Moreover, in a world full of filters and constant push for consumerism at a time of economic turmoil, Kiehl is a breath of fresh air. She is the antithesis of the extravagant influencer. “You know how social media suggests content for you… I recently saw a video of an adorable child, who was crying because he was bullied at school for wearing shoes that were completely damaged. The sole was completely off… because he's so poor... He and his mom only make less than 10,000 rupiahs a day (equivalent to USD 0.67) [selling sweet potatoes].” Moved, Kiehl set out to meet him and ended up meeting four other kids like him too. She spent time with them, treated them to a new wardrobe, educational supplies, a hotel stay, and everything they wanted. “They are so happy despite what they have. It also makes me mad that I can even have the audacity to complain about the slightest things or be depressed about things that don't matter. And I think it's a really grounding experience.” She also added that although she enjoys the luxuries in life, nothing beats the experience she had with the boys. “Don’t get me wrong… I like and own nice things… but I could be doing this for the rest of my life… I miss those boys, Habib, Erna, Fauzan, Subhan, and Reza.”
While Kiehl has added activism to her list, she’s not bidding goodbye to entertainment—though she seems to be taking a different approach to it this time, forging her path of channeling activism through entertainment. Her show, Scandal 2, a series centering on prostitution, launched late last year on the Indonesian streaming platform Vidio. “Most people I feel in my position would be scared to take up that role because they're afraid that netizens or society would judge them for it. But I actually embraced that role and was so down to be part of that series because I'm trying to open the conversation in the commercial market about the fact that prostitution does exist.” Kiehl stated that people should not be so easy to judge prostitutes, as there could be a multitude of reasons as to why an individual might choose to enter the occupation. “Maybe [it’s] trafficking, [maybe] they're forced to, maybe it’s due to threats, maybe because they don't feel like they have any other choice and they need to feed their families, and there are some women who completely embrace it and feel like.”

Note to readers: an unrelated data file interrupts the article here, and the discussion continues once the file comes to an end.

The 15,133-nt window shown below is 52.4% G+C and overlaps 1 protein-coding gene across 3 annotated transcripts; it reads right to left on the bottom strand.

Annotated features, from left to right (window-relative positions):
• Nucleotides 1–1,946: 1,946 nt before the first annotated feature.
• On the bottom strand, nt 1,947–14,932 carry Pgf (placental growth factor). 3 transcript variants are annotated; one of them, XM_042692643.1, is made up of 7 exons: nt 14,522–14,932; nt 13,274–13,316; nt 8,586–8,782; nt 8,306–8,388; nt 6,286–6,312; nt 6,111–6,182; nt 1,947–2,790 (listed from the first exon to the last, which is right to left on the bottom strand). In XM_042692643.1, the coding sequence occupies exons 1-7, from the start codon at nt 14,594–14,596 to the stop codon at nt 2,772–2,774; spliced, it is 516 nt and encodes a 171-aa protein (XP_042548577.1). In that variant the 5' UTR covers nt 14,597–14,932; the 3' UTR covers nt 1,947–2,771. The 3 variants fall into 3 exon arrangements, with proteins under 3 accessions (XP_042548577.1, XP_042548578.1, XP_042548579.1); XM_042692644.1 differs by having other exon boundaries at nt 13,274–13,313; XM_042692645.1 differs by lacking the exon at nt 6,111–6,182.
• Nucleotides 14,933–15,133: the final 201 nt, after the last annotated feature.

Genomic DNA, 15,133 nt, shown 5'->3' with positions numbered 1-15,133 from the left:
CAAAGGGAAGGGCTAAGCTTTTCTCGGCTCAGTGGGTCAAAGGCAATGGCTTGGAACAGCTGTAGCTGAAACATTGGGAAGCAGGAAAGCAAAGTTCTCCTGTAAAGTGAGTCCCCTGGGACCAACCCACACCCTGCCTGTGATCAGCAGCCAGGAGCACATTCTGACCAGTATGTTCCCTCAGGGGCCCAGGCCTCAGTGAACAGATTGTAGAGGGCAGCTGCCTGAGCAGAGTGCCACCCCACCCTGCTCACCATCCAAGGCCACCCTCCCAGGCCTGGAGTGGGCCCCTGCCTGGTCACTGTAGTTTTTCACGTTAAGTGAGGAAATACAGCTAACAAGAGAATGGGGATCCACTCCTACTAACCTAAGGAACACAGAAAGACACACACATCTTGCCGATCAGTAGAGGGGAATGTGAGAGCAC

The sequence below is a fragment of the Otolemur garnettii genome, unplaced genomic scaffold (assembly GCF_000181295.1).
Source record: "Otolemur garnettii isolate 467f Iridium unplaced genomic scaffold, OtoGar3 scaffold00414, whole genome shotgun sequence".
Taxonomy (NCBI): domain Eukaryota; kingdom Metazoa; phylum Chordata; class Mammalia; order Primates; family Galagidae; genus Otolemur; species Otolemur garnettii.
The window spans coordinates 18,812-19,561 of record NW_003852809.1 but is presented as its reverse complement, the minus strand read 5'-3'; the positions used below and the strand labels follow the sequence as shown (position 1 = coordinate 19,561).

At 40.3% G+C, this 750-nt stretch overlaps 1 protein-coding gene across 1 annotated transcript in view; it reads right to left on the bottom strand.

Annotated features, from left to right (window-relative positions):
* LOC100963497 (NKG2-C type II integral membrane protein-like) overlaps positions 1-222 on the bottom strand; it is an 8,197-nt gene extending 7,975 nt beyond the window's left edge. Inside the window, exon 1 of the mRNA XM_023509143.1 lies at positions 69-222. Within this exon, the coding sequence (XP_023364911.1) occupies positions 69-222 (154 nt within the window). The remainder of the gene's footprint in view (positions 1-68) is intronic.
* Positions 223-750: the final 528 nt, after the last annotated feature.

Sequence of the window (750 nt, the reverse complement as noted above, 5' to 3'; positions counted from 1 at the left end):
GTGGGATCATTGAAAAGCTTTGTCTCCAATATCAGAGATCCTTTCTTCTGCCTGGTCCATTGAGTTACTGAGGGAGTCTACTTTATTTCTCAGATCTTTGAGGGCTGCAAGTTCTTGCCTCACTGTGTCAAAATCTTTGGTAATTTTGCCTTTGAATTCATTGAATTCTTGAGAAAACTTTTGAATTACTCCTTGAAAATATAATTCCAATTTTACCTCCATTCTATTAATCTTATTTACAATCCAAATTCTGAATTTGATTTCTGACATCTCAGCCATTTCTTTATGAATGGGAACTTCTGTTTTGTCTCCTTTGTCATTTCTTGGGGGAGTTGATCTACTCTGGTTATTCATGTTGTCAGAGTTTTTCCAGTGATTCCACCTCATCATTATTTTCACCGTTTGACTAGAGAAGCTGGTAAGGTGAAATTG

Cool, calm, and composed–I could not help but notice how the energy has shifted as I started to wrap up my conversation with Kiehl. My nerves have been replaced with immense pride–pride for how Kiehl's real-life character arc has developed, and pride to be born at a time when Indonesia has a strong female role model who is bold, bright, brave, unapologetic, and empathetic. “My goal is to broaden the horizon of the youth in this country and that's how I believe we can combat all the biases that exist out there by being consistent with the content that we make. And ensuring that… we use our platform to help inform and open the minds of others… I really feel like consistency does pay off because if you look at history, revolutions are started by small groups of people who refuse to give up and choose to keep moving forward even if the majority is against them.” Cinta professed. On the 17th of August, 1945, Indonesia became independent after many revolutions spanning centuries. Exactly 48 years later, Kiehl was born. Today, she is setting off a revolution of her own—helping Indonesia become a better place, sharing its wonders with the world, and spreading cinta along the way.